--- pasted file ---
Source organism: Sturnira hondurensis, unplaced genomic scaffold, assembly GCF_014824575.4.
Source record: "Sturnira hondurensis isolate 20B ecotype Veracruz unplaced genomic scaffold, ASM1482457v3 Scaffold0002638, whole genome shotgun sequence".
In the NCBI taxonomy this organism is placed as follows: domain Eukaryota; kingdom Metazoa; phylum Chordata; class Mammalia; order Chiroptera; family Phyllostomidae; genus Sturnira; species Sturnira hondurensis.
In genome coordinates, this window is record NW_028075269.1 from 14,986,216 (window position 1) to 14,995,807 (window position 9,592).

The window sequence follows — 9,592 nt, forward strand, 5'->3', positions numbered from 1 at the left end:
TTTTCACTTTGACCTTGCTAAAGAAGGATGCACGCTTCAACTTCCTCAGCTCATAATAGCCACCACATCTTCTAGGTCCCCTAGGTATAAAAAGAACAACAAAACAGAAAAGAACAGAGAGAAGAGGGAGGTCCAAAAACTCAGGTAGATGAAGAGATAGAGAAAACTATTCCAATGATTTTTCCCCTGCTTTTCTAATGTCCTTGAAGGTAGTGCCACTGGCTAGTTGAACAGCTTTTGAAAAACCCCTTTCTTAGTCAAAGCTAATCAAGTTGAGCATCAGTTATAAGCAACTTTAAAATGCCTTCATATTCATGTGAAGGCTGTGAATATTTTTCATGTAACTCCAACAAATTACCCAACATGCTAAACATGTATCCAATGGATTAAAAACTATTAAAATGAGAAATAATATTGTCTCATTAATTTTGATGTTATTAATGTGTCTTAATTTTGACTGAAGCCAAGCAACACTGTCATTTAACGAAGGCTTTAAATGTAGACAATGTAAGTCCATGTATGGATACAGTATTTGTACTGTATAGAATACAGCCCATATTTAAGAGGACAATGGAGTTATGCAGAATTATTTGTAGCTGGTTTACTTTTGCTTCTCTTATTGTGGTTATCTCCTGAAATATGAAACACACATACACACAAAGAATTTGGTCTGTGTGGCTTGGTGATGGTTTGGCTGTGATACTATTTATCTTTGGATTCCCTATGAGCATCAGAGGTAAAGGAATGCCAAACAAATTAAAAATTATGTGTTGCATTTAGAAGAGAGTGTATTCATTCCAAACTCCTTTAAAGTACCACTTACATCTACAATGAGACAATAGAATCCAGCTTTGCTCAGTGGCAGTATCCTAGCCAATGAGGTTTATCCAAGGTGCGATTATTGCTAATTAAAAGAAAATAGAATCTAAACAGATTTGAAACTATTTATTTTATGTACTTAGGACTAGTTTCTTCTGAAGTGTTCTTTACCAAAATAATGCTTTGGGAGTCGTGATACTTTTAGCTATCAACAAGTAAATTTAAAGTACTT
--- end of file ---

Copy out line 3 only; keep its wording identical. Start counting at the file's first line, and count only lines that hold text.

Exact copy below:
In the NCBI taxonomy this organism is placed as follows: domain Eukaryota; kingdom Metazoa; phylum Chordata; class Mammalia; order Chiroptera; family Phyllostomidae; genus Sturnira; species Sturnira hondurensis.